The village had a popular annual event that must have been the muddiest in the area. Visitors try to catch local flatfish by 'trampling' in the mud and catching the fish with their toes. This method is also used in Morecambe Bay.
Up to 1965 the harbour was the fairly successful port of Dalbeattie and Castle Douglas, with the new prospect of more landings from the Solway cockling trade. The areas main ports were at Palnackie and Auchencairn, rather than Dalbeattie. Sailing ships going farther than Kippford (downstream) could not easily navigate the meanders of the Urr past Palnackie, so were usually towed further up river by horse teams on the riverbank.
The river at Palnackie is on the outside, deepwater, part of the meander, deeply incised into the sediments. Garden Creek flows into the Urr near the centre of this meander a quarter of a mile upstream from the Palnackie Basin.
Garden Creek channel forms a natural Y-shaped tidal basin for small fishing vessels and coastal craft. Garden Creek was enough for the area for several hundred years, but now only a few timbers survive of the old wharf. At Palnackie itself there appear to have been few buildings in the past other than a corn mill, some fishermen's cottages and a public house.
Barlochan Basin (Palnackie Harbour)
Castle Douglas and Dalbeattie merchants wished to bring in larger vessels than could make use of Garden Creek. There was even a proposal to build a canal with locks between Orchardton Bay on the Urr and the Carlingwark Loch at Castle Douglas, but this was ultimately considered to be uneconomic. Palnackie remained as the outlet for Castle Douglas's exports until the railway reached the town.
Efforts were made in the 1800s to excavate the present basin where the mouth of a stream entered the Urr, at a point where the Urr River might be expected to scour out the basin. Vessels of 350 tons could load and unload cargo, although silting up has significantly reduced the depth available at present. During the 1940s and 1950s, ammunition barges would unload at Palnackie to send their cargoes by road to Edingham Depot for storage. As late as 1965, the Port Mill unloaded fertiliser here, but a proposed increase in port tolls in 1965 lead them to switch to rail and then to road transport.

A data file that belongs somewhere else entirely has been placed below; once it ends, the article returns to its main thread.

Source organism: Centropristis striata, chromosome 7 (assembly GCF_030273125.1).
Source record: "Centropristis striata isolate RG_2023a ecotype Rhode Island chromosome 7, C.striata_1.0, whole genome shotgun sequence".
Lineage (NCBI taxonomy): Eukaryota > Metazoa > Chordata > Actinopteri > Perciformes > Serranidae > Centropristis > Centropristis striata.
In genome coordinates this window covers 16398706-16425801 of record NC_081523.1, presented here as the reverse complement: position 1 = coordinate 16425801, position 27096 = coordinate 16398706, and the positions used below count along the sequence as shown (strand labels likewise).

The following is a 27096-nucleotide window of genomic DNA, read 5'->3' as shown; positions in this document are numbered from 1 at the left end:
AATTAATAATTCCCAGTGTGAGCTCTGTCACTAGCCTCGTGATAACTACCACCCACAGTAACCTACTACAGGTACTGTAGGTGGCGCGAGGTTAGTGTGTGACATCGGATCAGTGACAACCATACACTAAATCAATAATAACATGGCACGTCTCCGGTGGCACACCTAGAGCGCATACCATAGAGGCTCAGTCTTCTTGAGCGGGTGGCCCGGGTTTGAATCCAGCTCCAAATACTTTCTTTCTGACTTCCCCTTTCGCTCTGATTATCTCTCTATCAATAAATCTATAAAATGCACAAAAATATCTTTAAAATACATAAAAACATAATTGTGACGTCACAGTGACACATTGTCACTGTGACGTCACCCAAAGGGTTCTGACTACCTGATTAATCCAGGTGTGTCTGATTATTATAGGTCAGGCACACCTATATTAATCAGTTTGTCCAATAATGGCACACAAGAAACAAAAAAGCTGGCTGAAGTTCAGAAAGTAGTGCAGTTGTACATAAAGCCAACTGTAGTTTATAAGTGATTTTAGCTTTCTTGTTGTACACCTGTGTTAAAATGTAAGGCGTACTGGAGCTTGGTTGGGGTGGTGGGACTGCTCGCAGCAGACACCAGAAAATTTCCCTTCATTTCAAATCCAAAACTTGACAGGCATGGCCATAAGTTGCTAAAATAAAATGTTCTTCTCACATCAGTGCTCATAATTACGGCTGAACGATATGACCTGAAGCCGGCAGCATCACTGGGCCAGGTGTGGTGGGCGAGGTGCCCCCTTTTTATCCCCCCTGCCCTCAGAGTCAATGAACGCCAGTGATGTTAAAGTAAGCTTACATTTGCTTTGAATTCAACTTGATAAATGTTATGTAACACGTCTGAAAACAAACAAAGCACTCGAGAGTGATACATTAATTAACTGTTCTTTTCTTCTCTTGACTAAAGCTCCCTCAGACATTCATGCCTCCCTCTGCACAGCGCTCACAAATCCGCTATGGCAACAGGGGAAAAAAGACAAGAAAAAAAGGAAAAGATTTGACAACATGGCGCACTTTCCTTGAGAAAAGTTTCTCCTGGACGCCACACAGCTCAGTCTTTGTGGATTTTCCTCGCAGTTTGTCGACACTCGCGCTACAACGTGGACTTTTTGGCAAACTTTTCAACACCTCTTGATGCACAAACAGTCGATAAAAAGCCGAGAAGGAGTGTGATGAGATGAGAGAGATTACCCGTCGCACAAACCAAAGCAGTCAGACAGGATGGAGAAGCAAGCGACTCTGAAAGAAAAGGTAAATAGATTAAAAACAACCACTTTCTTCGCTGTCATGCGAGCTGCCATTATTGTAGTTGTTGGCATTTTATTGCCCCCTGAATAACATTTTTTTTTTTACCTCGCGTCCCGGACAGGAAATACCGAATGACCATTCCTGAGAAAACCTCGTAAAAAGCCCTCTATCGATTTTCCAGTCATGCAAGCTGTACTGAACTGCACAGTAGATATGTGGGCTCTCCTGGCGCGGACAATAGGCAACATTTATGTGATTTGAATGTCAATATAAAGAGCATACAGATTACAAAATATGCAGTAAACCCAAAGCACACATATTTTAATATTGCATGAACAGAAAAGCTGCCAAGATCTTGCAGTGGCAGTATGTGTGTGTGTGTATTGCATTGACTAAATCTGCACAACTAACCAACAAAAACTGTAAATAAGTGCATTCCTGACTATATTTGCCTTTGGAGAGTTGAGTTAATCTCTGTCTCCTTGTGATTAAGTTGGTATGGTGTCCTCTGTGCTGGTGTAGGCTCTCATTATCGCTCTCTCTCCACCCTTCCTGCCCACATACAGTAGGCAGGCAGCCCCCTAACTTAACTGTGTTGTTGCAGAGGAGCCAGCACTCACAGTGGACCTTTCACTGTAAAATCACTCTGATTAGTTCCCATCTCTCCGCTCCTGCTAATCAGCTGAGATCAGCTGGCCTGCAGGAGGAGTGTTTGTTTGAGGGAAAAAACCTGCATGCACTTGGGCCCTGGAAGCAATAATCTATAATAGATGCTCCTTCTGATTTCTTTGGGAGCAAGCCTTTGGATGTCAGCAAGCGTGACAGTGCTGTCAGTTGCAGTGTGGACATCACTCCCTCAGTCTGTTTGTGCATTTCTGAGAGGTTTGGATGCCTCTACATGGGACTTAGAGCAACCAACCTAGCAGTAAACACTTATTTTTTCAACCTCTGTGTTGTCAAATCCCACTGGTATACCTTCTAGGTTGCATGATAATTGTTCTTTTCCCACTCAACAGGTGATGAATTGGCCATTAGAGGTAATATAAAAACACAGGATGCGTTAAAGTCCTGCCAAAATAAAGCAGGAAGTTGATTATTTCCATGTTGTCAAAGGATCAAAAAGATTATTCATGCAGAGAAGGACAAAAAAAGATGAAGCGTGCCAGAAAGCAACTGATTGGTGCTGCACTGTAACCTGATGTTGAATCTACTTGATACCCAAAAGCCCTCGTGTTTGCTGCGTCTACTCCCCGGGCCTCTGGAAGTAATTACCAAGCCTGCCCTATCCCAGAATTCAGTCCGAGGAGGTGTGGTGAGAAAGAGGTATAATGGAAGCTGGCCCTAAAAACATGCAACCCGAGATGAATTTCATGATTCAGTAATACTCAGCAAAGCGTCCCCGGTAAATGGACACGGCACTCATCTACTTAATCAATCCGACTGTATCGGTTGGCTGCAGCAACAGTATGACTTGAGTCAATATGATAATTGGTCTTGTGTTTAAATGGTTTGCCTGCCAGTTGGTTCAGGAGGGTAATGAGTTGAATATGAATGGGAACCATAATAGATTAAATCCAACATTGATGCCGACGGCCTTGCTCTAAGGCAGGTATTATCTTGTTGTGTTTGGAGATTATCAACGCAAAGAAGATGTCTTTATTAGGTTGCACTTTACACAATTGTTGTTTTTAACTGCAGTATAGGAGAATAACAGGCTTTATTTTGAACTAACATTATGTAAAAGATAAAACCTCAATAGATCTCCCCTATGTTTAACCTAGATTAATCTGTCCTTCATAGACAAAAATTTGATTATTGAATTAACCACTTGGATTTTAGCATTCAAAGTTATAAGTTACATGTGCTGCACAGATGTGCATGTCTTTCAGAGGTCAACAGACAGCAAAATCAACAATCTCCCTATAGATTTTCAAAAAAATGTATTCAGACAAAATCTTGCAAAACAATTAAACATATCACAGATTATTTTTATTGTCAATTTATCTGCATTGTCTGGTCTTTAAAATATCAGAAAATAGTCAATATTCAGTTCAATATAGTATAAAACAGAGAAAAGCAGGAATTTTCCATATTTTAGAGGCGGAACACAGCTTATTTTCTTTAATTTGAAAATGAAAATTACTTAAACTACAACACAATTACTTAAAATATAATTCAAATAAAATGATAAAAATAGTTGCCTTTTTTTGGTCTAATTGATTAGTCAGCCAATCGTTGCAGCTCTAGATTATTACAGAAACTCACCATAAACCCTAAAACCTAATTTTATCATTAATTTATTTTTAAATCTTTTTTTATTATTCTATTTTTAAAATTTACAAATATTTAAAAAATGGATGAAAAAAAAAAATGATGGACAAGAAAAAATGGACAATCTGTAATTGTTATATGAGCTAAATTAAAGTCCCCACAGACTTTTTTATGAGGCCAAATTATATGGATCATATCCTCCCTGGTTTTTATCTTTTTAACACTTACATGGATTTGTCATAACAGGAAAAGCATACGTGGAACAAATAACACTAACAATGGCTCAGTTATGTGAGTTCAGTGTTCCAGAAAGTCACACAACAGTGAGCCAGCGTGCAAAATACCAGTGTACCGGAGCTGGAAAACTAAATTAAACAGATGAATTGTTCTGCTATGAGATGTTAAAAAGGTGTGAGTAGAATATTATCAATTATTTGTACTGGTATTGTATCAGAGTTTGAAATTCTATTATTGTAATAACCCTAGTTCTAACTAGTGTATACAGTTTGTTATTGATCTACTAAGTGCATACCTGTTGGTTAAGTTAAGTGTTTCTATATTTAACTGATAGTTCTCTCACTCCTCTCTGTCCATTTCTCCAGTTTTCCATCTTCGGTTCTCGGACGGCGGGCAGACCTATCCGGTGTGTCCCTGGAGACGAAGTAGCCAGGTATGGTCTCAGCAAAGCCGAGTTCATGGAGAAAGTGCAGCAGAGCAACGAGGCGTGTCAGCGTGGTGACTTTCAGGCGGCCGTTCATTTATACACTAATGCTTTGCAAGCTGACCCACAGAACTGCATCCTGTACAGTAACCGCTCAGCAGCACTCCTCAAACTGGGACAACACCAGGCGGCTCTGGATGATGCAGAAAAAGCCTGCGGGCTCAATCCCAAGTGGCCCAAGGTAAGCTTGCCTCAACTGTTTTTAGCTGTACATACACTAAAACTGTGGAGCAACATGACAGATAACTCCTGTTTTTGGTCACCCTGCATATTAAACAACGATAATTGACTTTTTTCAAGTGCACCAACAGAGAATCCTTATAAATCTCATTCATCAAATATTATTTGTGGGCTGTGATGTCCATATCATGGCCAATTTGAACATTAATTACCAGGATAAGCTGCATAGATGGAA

Since then, cockling and fishing vessels have called at Palnackie, with occasional pleasure craft. The Urr Navigation Trust still administers the Barlochan Basin.
The basin has silted up and been dredged at various dates, but is now tidal and cannot offer a deep mooring to visiting vessels. However, there is a large warehouse adjacent to the basin, dating from the same period, though now in use for a craft centre. Part of it was originally the harbourmaster's office. An information board and seats have been provided by the wharf by the Dumfries and Galloway Council.
In the winter of 1998 there were serious proposals to licence the cockle fishery in the Solway and to open a cockle preparation factory either in Palnackie or in Dalbeattie.
T.P. Niven is a haulage firm set up in Palnackie in 1926 to transport lime and other cargo from and to the boats. Since the port declined, they have gone into long-distance road haulage and goods storage but are still based in Palnackie. Probably the largest employer in Palnackie